Who We Are

Our Team

Dr. Deborah McGregor, Associate Professor


Dr. Deborah McGregor (Anishinaabe), Principal Investigator, holds the Canadian Research Chair in Indigenous Environmental Justice. She is cross appointed to Osgoode Hall Law School and Faculty of Environmental Studies (FES) at York University. Professor McGregor's research has focused on Indigenous knowledge systems and their various applications in diverse contexts including water and environmental governance, environmental justice, forest policy, and management, and sustainable development. Her research has been published in a variety of national and international journals and she has delivered numerous public and academic presentations relating to Indigenous knowledge systems, governance and sustainability. She co-edited Indigenous Peoples and Autonomy: Insights for a Global Age with Mario Blaser, Ravi De Costa, and William Coleman (2010). She is co-editor (with Alan Corbiere, Mary Ann Corbiere and Crystal Migwans) of the Anishinaabewin conference proceedings series. 
Dr. Brenda Murphy, Professor Dr. Brenda Murphy has been involved in applied resource management and social justice research throughout her career, more recently focused on Aboriginal disaster management and resilience, climate change and maple syrup production. As a former Graduate Coordinator for Social Justice and Community Engagement at Wilfred Laurier University, Dr. Murphy is both committed to, and highly experienced in innovative KMb applications. Her commitment to social justice and vast experience ensuring knowledge gained through research is mobilized to serve communities at risk will form an essential part of the research project.  
 Dr. Dayna Nadine Scott, Associate Professor  Dr. Dayna Nadine Scott is an environmental law and justice scholar cross appointed to Osgoode Hall Law School and Faculty of Environmental Studies (FES). She recently completed a SSHRC-funded research project in partnership with environmental justice activists from Aamiiwnaang First Nations which tackled the issue of chronic pollution on an First Nation community. She recently published an edited volume, Our Chemical Selves: Gender, Toxics and Environmental Health (UBC Press, 2015). Dr. Scott brings environmental law and policy analysis capacities to the team as well as commitment to ethical research processes with Indigenous communities.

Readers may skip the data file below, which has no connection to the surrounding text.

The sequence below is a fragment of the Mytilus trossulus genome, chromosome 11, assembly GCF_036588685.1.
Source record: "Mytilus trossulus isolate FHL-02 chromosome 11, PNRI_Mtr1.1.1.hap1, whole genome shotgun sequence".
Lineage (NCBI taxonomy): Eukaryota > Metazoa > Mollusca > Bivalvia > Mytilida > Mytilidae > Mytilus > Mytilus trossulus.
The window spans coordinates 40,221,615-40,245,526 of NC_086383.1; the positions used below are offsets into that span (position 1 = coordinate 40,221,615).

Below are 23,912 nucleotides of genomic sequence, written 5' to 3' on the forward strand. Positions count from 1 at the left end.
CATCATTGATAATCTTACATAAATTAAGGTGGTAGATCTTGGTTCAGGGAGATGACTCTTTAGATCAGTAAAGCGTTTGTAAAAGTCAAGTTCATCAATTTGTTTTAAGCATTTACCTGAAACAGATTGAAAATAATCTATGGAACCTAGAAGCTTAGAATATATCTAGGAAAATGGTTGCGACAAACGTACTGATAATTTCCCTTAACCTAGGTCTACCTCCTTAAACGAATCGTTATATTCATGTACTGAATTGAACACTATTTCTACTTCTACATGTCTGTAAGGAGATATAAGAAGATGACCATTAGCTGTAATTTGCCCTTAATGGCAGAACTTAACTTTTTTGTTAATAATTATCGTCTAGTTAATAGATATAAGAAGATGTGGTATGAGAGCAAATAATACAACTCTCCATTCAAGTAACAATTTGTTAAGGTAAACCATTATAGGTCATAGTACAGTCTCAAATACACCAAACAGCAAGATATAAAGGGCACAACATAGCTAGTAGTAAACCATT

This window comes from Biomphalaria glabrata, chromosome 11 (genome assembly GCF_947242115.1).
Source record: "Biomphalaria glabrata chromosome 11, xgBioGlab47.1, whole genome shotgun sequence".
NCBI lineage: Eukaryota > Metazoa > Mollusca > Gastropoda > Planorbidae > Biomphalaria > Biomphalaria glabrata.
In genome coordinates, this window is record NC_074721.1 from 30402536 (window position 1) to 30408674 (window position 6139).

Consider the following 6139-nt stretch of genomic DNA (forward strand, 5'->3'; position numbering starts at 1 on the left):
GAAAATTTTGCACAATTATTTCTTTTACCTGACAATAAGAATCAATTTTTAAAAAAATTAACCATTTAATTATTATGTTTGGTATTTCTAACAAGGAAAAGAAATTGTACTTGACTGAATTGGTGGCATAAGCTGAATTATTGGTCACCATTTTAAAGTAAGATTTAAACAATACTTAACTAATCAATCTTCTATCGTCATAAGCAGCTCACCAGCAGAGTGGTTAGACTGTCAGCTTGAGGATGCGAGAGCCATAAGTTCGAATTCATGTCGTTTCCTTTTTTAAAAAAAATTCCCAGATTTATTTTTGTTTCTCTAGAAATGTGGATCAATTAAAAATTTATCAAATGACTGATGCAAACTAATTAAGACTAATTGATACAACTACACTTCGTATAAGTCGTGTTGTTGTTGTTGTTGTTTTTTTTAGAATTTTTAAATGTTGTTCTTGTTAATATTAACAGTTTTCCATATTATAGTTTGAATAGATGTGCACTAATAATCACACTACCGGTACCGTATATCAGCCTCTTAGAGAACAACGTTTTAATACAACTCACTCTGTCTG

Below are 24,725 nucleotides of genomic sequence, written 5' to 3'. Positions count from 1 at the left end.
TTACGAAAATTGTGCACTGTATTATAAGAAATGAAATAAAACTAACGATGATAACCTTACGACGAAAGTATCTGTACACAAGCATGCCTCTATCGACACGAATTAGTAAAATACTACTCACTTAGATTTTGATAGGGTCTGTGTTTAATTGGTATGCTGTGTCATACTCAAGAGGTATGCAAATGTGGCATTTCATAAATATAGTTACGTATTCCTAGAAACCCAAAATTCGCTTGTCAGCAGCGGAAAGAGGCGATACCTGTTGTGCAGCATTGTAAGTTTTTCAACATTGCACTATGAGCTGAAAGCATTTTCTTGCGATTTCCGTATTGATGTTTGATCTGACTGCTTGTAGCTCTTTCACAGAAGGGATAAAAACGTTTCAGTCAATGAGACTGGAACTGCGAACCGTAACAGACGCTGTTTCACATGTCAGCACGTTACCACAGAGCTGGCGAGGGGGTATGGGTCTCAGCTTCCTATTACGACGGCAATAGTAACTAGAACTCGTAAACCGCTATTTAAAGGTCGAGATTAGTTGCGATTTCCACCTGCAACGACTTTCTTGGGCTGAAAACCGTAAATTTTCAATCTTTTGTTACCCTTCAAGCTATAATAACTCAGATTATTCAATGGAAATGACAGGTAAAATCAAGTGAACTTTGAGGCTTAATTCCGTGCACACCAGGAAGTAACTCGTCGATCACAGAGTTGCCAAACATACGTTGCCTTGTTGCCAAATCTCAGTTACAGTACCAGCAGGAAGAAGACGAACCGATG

Dr. Martha Stiegman, Assistant Professor  Dr. Martha Stiegman's expertise in Indigenous knowledge, rights, food sovereignty and justice, coupled with her experience in decolonizing research methods which include participatory media production and dissemination strategies, will make invaluable contributions to the Indigenous environmental justice dialogue and eventual deliverables of this project. She has, in partnership with various First Nations, been engaged for over a decade in collaborative film making and participatory video production on topics relating to treaty rights, traditional law and sustainable harvesting (e.g. with Kerry Prosper, Seeking Netukulimk - https://www.youtube.com/watch?v=jrk3ZI_2Dd0)

 Dr. Nicole Latulippe, Research Associate, 2017 - Present

 Nicole Latulippe recently completed her PhD in geography at the University of Toronto. Her community based doctoral research with Nipissing First Nation concerned the relationship between knowledge and governance systems with regards to Lake Nipissing and the hotly contested fisheries therein. She has also worked in First Nations political advocacy with the Union of Ontario Indians. Nicole comes from an area east of North Bay, Ontario, part of Robinson Huron Treaty and unceded Algonquin territories, and homelands of the Nipissing and Algonquin peoples. Nicole is an English-speaking Franco-Ontarian with Algonquin ancestry (Noire River, Allumette Island).


Dr. Mary Ann Corbiere, Assistant Professor

Dr. Mary Ann Corbiere, has served for over two decades in many leadership functions, including Chair of the Native Studies Department (University of Sudbury). She is an Anishinaabemowin scholar and serves as co-editor for the Anishinaabemowin series. Dr. Corbiere utilizes a community-based approach working with fluent speakers. Her research is specifically geared to revitalizing Anishinaabemowin and has considerable experience in community based language revitalization projects. Her principle research areas are Anishinaabemowin curriculum development, andragogy and lexicography. Her Anishinaabemowin-English on-line dictionary is forthcoming through the Algonquian Dictionaries and Linguistic Atlas website. Her research includes how English-Anishinaabemowin issues bear on intercultural communications. Dr. Corbiere will bring Anishinaabemowinand knowledge expertise to project.